Once again, Turtle Rock Studios had coded the AI for Counter Strike: Source, updating the bots to the standards of the new Source engine. This AI also evolved into Left 4 Dead, which they developed through to their acquisition by Valve and Turtle Rock Studios.
In Counter-Strike: Source, bots will now alert team members of any sniper that is within their sight. These quotes were reused from cut quotes in the older games. Sniper bots are now more aware of their surroundings and will usually occupy long pathways/open areas in a defence stance. Due to this, bots' awareness of snipers have also increased and they will often strafe and work together with allied players to eliminate enemies. Bots that see an enemy sniper will also look for cover first by positioning themselves next to a wall, rather than standing still and fight in older games. In some cases, bots may rush at close ranges while strafing or take a detour to flank the sniper. However, even if the player is not a sniper, they may still attempt this with any weapon except sniper weaponry.
Enemy bots will react to your firing, and will often form a small to large group in attempt to kill the player, unlike in previous games, which player will normally face one by one. This is probably a way to force the player to work closely with friendly bots. Working alone is more difficult even on the lowest skill set. Also, when a player kills a bot, they are reprogrammed to focus on human players first before targeting other bots, unless they are in close proximity.
Unlike previous games where (easy) bots are armed with the M249, they will always spray bullets at long range. Now, bots in easy difficulty will now fire their weapons in short bursts at mid-to-long range, including M249 users. However, their accuracy is still not good enough to take enemies down at long range, excluding bots armed with sniper rifles. On lower difficulties the sniper bots may have trouble getting first round hit also, giving the opponents time to react.
Moreover, the infiltration skills of bots have improved as well, namely, for bombsites. A.I. players will usually use different entrances to breach through enemy occupied territory and they are more effective as well. In Source version, the bots are less prone to stuck or commit suicide by falling due to improved map design.
Unlike older Counter-Strike games, bots will often form a group instead of traversing through the map by themselves if they won the previous round. However, bots that lost the previous round will either camp and/or split up.
Counter-Strike: Global Offensive
The bot system has been greatly improved, notably the navigation system. Moreover, the behavior for the bots has been adapted to the Arsenal, Deathmatch, and the updated hostage rescue modes respectively.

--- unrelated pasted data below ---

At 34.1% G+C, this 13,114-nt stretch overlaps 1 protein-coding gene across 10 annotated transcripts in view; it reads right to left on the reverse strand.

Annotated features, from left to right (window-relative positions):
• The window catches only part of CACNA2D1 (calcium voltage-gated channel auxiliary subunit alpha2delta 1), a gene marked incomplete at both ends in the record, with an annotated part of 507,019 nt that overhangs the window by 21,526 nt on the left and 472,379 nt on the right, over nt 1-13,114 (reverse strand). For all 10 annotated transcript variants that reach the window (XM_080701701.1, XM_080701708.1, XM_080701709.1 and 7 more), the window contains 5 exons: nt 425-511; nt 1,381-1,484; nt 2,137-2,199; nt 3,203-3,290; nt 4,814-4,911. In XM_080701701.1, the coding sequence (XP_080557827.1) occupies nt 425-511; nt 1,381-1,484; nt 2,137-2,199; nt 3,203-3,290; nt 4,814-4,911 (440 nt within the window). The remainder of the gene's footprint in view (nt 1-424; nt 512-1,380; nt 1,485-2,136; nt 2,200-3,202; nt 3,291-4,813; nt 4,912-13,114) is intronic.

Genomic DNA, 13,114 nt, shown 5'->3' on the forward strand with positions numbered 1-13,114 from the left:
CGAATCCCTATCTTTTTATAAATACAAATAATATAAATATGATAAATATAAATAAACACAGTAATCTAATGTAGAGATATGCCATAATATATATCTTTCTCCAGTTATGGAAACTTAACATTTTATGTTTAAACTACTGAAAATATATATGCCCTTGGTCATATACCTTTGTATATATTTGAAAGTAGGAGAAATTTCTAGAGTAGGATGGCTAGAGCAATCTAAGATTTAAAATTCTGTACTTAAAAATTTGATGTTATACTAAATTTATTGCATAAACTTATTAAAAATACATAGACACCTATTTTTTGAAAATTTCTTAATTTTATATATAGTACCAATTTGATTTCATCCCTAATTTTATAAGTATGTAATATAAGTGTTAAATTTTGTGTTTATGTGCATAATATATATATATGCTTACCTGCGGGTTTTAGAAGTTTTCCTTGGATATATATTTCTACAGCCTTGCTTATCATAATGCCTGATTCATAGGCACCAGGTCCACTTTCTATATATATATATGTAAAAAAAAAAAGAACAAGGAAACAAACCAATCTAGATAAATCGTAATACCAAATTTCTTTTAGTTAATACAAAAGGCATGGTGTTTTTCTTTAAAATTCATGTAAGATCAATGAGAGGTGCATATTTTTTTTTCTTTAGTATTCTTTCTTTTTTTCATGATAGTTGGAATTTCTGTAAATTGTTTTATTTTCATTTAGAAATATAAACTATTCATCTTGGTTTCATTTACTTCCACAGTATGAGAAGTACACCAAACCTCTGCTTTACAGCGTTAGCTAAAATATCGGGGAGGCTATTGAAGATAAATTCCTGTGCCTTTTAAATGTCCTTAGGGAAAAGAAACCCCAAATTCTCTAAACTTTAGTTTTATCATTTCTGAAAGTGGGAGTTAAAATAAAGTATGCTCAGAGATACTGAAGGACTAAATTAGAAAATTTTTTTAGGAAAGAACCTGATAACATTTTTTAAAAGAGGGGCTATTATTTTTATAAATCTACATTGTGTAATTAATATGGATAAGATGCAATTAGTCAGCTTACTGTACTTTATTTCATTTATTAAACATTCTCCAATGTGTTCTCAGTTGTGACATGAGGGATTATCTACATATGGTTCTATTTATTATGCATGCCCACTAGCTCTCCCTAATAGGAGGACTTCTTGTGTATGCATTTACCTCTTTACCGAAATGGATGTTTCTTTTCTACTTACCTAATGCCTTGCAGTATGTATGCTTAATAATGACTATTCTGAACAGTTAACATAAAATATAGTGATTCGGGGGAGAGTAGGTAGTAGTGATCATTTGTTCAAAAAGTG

A new difficulty added is the harmless setting, in which the bots will not fire at enemies (Occasionally, harmless bots will fire at windows and doors to break them down and let them go through). However, this disables all achievements.
On easier difficulties, the accuracy of bots armed with the assault rifles has been improved as well. Even at long range, they are now able to kill enemies effectively if they are armed with rifles. However, this is compensated by having a longer aiming time before bots will open fire.
Meanwhile, bots on higher difficulties have been downgraded. The AI is unable to aim perfectly at enemies, even if their skill is set to expert, as bots will now aim comparably slower than in earlier games. Sometimes, their aim also tends to oscillate unpredictably; this is due to a number of new variables that are accessible in the bot profile database (botprofile.db). Furthermore, bots will always aim for the lower torso even if the enemy is behind cover, unlike in previous games where they will aim at exposed areas like the head. Bots armed with SMGs are quite ineffective as well because they always fire in bursts and never spray bullets.
Unlike in previous games where bots will often crouch against enemies, bots will now often refrain from crouching in most cases. Instead, bots on higher difficulties will now use "pop 'n hide" tactics against any enemies at some ranges unless they are against enemies that are armed with weak weapons like shotguns at long ranges.
A new feature implemented is that dead human players can take control of bots on their respective team, as long as the bot is not already being controlled by another player. However, stats, money, and obtained weapons will only be awarded to the bot and not the player controlling the bot. The player cannot return to spectating after starting to control a bot.
Unlike in Counter-Strike: Source, where all bots will group as an entire team to complete their missions, bots in CS:GO will sometimes split half of the team (mostly 5 per group).
In multiplayer servers, bots will appear to fill in empty positions until new human players arrive. By default, the difficulty for these bots is set to Normal. In Competitive mode, the bot difficulty is normally set to Easy.